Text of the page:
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Managing Your Crisis: No Time to Waste

  August 12, 2019

A business crisis can happen anytime, to any company--without warning.  You hope to contain your crisis in-house, but soon the mainstream media is reporting  on it and it's trending on social media. Hopefully you'll have a crisis communications plan in place and you'll know the first steps toward controlling the messaging.

A company will be judged on its first post, written statement, interview and news conference.  Employees, other stakeholders, and the public want information fast and delaying the inevitable will only make things worse.  That doesn't mean the CEO rushes before cameras.  It does mean crafting a bare-bones statement for media distribution and for social media.  Later the company's communications director or mid-level executive may speak.  But, at some point as this story grows, the chief executive needs to be out in front.  

It would be a mistake to think because your business has a spotless reputation that it is immune from bad press.  How your company communicates when trouble hits can be a make or break moment.

A few examples that impact reputation and the bottom line:

  • Allegations of sexual harassment
  • Allegations of financial wrong-doing
  • An on-site accident
  • A violent crime in the workplace
  • A top executive says racist things (caught on camera)
  • A product your company produces is tied to injuries
  • CEO is caught up in a personal scandal

Typically a company's legal department will weigh in on statements before they are issued, to avoid legal issues down the road.  However if your statement (written or spoken) doesn't feel authentic it won't help.  

If the crisis involves the CEO, often you will see a company start to distance itself from the individual.  A typical company statement may include..."We  take these allegations seriously and are cooperating with an external investigation being conducted by..."   Or this,  "An internal investigation has been launched.  We want to assure the public that we take these allegations seriously."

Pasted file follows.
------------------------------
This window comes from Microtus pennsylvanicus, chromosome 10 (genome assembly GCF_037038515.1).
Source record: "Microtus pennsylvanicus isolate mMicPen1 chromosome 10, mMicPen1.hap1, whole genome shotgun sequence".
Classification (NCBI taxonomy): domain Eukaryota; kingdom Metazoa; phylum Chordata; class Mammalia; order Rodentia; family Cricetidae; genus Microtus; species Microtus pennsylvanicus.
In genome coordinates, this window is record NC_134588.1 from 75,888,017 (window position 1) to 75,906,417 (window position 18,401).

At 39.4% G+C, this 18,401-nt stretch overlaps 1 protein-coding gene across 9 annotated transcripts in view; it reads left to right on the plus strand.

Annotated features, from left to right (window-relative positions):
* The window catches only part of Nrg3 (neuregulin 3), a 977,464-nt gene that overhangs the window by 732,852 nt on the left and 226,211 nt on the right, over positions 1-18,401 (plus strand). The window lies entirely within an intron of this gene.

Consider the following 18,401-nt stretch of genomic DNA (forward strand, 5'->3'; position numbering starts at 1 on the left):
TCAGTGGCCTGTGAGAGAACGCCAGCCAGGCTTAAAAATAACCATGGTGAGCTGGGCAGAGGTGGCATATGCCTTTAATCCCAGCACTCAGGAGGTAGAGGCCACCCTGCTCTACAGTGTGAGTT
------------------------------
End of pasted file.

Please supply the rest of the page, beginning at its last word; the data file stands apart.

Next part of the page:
It's tricky for a company when a customer goes public with a complaint about service or a particular employee.  Until it's investigated it's hard to determine what actually occurred.  But perception can be reality.  How many times have you read about an airline passenger who is alleging bad treatment during boarding or in the air? These complaints are voiced on social media and often spread to mainstream media.  The airline doesn't want to throw employees under the bus, but they can't afford to ignore the allegation and hope it will blow over.  And, naturally there's a good chance the situation has been caught on video. 

Regardless of the industry, there is no time to waste in issuing a carefully crafted first statement.  Someone should be assigned to monitor social and traditional media to determine how widespread the story is.  Every situation is unique, but without a crisis communications plan in place, you may find yourself scrambling to know where to even begin. 

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